The Panama Canal Authority (ACP) on Sunday indicated that the international consortium in charge of building the locks for a new entrance to the Panama Canal has begun to drag its feet because of unhappiness with the terms of its contract and the ACP's unwillingness to cover what it claims are unforeseen, but justifiable, new expenses.
The dispute threatens to further delay one of the world's largest, and most anticipated, infrastructure projects, which would make it possible for vessels three times the current size limit to transit the waterway. This would increase shipping efficiency between countries in the Pacific and the east coasts of North and South America.
In the past week, the Grupo Unidos por el Canal team sent a two-page letter to Canal authorities threatening to suspend work on the project on Jan. 19 if it is not reimbursed for $1.6 billion in cost overruns. The ACP has rejected GUPC's tactics, saying the letter did not include much supporting evidence for why it deserved compensation and that the consortium has not gone through proper claims procedures established in its $3.2 billion contract. GUPC subsequently made its grievances public.
In a statement Sunday, the ACP said it warned GUPC on Dec. 13 about staying on task after noticing evidence of a possible work slowdown, including a reduction of personnel at the construction site, lack of progress with three dams which are part of the contract, significant delays in delivery of the lock gates, and lack of progress in rectifying construction defects.
GUPC, which is led by Spanish construction firm Sacyr, has said it is willing to work within the contract and Panamanian law to find a negotiated solution to finish the work in less time and cost.
The ACP said "there is nothing in Panamanian law or in the contract signed that gives the contractor any grounds for suspension of the work" and repeated that the contract "should be fulfilled according to the rules and regulations of the Panama Canal."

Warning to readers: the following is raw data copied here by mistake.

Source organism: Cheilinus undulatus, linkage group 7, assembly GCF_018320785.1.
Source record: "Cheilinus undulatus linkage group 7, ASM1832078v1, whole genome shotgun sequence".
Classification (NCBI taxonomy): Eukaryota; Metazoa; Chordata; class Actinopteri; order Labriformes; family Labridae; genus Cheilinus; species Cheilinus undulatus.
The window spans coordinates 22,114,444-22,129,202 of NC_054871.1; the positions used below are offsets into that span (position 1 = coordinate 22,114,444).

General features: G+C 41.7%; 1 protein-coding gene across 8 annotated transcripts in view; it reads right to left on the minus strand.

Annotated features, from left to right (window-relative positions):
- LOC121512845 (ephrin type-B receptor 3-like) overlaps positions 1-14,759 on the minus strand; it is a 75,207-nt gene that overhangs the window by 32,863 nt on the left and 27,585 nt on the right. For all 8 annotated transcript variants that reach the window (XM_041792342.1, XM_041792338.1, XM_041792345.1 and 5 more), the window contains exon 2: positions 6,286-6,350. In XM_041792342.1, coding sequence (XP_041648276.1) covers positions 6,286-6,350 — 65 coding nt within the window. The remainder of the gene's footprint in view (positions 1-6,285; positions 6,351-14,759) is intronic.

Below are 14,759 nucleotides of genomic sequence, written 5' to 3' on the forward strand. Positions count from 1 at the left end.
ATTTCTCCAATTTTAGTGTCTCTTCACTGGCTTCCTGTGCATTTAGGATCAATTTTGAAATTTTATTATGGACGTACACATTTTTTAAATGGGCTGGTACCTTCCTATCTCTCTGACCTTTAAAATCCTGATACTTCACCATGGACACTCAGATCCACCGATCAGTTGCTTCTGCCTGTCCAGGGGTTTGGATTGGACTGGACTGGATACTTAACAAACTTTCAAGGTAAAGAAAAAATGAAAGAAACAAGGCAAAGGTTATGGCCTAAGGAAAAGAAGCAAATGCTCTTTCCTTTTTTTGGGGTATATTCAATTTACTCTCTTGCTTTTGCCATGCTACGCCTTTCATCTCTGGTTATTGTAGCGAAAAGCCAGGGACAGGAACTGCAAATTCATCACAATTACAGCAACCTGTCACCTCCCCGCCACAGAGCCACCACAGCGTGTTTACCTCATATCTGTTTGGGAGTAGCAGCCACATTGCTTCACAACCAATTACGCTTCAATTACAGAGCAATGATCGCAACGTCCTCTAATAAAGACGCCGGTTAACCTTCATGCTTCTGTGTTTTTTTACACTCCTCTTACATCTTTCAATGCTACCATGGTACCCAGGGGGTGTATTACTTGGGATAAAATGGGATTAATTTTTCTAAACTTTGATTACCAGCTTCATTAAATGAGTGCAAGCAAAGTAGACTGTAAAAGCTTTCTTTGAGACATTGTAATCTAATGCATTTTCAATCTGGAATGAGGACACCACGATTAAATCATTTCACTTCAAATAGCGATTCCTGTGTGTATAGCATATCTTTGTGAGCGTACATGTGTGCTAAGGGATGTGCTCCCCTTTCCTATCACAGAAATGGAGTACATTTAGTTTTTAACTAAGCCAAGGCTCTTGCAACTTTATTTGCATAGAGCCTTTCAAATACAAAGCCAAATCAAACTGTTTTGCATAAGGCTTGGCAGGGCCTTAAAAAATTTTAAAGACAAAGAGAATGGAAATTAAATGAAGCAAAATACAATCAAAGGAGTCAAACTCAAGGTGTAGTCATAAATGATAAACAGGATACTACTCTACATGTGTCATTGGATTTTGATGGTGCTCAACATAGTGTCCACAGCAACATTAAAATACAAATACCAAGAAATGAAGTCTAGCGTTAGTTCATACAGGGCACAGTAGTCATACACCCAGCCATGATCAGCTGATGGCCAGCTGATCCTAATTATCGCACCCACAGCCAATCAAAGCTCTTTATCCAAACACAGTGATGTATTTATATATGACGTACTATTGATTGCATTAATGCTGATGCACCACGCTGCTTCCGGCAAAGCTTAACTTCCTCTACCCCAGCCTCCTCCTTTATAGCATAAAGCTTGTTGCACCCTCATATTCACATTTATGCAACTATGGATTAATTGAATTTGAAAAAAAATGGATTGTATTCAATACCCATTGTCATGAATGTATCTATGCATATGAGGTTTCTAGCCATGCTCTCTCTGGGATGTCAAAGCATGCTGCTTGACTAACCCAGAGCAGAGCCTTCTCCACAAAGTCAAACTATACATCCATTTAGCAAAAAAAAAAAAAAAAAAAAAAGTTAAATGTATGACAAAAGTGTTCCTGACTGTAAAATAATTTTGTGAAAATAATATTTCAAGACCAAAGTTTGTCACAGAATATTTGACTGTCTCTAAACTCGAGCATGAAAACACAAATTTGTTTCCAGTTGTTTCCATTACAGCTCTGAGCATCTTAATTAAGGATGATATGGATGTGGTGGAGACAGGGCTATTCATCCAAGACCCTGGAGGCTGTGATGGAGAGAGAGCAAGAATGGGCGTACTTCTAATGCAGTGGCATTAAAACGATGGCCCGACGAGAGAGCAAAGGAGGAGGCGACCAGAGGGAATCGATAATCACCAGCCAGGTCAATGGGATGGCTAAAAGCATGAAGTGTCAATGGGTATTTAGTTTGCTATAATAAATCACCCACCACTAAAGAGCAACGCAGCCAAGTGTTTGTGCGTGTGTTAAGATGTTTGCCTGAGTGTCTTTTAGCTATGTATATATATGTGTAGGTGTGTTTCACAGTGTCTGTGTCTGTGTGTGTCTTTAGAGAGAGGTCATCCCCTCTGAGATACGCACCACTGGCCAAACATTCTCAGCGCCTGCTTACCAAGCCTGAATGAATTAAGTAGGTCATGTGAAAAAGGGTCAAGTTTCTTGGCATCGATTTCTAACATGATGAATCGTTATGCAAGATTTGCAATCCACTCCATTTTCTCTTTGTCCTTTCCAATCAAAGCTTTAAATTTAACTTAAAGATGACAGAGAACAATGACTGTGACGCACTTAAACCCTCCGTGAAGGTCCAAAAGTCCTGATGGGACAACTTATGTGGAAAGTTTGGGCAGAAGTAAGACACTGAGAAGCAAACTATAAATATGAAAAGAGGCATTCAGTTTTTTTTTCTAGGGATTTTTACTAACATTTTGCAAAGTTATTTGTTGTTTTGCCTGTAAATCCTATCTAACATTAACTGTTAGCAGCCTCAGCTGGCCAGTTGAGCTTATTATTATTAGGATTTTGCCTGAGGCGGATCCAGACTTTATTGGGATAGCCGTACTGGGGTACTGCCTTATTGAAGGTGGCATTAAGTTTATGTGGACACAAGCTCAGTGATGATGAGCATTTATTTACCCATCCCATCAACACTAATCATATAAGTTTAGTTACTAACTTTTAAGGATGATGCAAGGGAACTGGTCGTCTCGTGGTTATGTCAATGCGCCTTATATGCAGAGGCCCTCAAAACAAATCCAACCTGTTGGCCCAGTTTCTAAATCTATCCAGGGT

It also argued that GUPC has improperly interpreted a clause in the contract, which allows a contractor to stop working if the employer fails to pay the contractor. The ACP said it continues to pay invoices for work performed almost four times faster than required under the contract and has even paid $150 million to $160 million more in extra expense claims it determined had merit.
One of the areas of contention involves problems GUPC had with concrete for the massive lock chambers. The ACP rejected the concrete mix the consortium had originally planned to use because of concerns that it met specifications for a 100-year lifespan. The consortium is now claiming it should be reimbursed for having to use a different mix.
In a conference call with reporters on Thursday, ACP Administrator Jorge L. Quijano said the fixed-price contract included escalation clauses for price increases in structural steel, rebar, diesel fuel, cement and labor, and criticized the contractor for trying to get reimbursed for items beyond its scope.
The ACP reiterated that GUPC should submit detailed claims for additional expenses to its contract office and that it can appeal any decision to a third-party dispute adjudication board and then to an arbitrator.
The agency also insisted that it has the capability to complete the project even if the contractor walks off the job, but has not stated that doing so would allow the project to be completed on time. The project schedule has already slipped by a year to the fourth quarter of 2015 because of GUPC's concrete problems. The locks are actually supposed to be completed by June 2015, but must undergo several months of testing before commercial operations can begin. Quijano said the agency would be able to bring in another contractor to finish installation of the locks, which is about 65 percent complete.
Four lock gates in Italy are ready to be shipped to Panama, another four have been assembled and should be ready for delivery in another month, and two more are being assembled, he said.
Meanwhile, Spain's government is in talks with Panama and Sacyr to settle the dispute, Agence-France Presse reported.
Panama's President Ricardo Martinelli has said he would visit Europe to stress that the consortium — which includes Italy's Impreglio and Belgian dredging company Jan de Nul Group — should honor the contract to expand the canal.
In related news, ACP spokeswoman Monica Martinez confirmed that Rodolfo Sabonge, the vice president of planning and business development, retired in October for personal reasons after 28 years with the agency. Sabonge, an engineer by training, helped the Canal develop its new business model after the transfer from the United States to Panama and led the initiative to restructure the toll schedule after the expansion is completed. He also initiated several studies to show how Panama could leverage the Canal to become a logistics hub for the region. Sabonge was the face of the expansion to many in the maritime industry, traveling around the world to explain the project and urging ports to prepare their infrastructure to handle the larger vessels that would now be able to reach their docks.
Oscar Bazan, manager for marketing and forecasts, has been appointed to replace Sabonge on an interim basis.